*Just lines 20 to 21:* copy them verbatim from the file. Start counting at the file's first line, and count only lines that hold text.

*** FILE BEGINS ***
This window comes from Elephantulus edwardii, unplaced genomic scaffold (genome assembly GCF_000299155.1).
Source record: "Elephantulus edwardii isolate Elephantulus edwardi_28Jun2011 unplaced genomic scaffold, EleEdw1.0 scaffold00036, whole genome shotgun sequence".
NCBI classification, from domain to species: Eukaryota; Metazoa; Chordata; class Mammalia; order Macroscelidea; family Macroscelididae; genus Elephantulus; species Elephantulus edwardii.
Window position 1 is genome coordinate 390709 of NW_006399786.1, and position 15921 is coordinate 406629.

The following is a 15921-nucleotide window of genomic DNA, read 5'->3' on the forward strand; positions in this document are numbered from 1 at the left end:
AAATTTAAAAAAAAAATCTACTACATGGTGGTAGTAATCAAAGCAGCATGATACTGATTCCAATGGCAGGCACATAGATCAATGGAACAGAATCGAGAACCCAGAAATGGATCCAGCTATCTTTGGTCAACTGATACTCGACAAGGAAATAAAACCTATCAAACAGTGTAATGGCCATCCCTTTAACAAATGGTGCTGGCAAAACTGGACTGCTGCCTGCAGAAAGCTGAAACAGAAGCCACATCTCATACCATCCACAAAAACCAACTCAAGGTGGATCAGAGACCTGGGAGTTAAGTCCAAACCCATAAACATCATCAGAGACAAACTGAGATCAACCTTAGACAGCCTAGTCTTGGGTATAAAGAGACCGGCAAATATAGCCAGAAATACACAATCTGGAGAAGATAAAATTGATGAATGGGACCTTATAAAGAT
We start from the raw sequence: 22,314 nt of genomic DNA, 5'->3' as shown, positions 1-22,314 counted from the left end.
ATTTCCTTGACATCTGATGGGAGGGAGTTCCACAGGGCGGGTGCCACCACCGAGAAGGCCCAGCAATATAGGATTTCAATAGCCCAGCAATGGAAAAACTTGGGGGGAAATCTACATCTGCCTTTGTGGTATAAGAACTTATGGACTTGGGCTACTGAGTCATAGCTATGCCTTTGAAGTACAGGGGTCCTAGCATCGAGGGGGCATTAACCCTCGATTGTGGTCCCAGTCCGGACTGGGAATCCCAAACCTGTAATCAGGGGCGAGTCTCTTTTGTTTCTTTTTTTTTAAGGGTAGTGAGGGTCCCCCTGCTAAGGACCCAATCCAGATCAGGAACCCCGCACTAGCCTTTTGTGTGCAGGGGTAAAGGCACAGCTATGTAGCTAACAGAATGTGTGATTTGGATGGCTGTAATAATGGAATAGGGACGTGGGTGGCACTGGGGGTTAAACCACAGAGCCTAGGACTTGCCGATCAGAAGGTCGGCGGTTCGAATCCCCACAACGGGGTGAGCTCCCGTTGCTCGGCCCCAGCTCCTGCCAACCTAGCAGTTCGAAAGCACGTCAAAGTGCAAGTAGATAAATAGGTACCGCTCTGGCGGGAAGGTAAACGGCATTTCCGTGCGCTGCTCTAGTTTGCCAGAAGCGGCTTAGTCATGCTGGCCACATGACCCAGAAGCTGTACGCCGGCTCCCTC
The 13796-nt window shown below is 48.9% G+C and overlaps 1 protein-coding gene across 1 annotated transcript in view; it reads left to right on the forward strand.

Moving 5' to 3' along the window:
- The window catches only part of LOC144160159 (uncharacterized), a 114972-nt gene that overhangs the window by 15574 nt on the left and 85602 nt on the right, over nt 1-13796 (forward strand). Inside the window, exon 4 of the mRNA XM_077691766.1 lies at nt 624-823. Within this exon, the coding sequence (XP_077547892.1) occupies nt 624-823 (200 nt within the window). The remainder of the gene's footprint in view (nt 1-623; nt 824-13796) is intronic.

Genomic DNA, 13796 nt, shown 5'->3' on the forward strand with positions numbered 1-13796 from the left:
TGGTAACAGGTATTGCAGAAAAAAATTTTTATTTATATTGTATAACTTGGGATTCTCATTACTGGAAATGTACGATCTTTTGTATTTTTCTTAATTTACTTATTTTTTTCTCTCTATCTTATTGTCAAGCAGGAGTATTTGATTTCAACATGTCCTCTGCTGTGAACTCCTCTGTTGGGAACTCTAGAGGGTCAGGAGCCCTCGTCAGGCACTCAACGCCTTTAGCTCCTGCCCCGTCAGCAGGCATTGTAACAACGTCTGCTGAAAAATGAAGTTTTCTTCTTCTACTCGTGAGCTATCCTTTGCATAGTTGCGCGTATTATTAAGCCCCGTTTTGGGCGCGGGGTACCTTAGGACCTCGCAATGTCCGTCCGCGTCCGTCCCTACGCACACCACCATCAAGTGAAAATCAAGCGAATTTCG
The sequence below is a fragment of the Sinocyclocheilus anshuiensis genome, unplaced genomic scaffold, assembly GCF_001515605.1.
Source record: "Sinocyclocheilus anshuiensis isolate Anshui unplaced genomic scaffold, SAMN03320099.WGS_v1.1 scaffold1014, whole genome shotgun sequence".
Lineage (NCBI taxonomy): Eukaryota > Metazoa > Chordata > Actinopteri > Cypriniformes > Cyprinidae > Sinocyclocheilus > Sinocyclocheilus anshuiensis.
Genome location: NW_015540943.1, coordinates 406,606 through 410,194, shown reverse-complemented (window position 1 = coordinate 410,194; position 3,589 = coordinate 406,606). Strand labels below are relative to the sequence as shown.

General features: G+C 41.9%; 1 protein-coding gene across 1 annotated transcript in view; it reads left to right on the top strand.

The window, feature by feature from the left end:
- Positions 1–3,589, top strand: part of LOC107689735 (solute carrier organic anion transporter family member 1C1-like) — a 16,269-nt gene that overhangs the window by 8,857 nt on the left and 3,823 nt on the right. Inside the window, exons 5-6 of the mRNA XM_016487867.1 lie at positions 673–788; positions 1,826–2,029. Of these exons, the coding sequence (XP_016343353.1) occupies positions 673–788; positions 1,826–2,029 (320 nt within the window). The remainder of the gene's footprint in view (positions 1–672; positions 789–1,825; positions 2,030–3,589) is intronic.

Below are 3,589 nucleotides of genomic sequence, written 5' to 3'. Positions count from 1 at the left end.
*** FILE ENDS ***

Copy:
- Positions 1–3,589, top strand: part of LOC107689735 (solute carrier organic anion transporter family member 1C1-like) — a 16,269-nt gene that overhangs the window by 8,857 nt on the left and 3,823 nt on the right. Inside the window, exons 5-6 of the mRNA XM_016487867.1 lie at positions 673–788; positions 1,826–2,029. Of these exons, the coding sequence (XP_016343353.1) occupies positions 673–788; positions 1,826–2,029 (320 nt within the window). The remainder of the gene's footprint in view (positions 1–672; positions 789–1,825; positions 2,030–3,589) is intronic.

Below are 3,589 nucleotides of genomic sequence, written 5' to 3'. Positions count from 1 at the left end.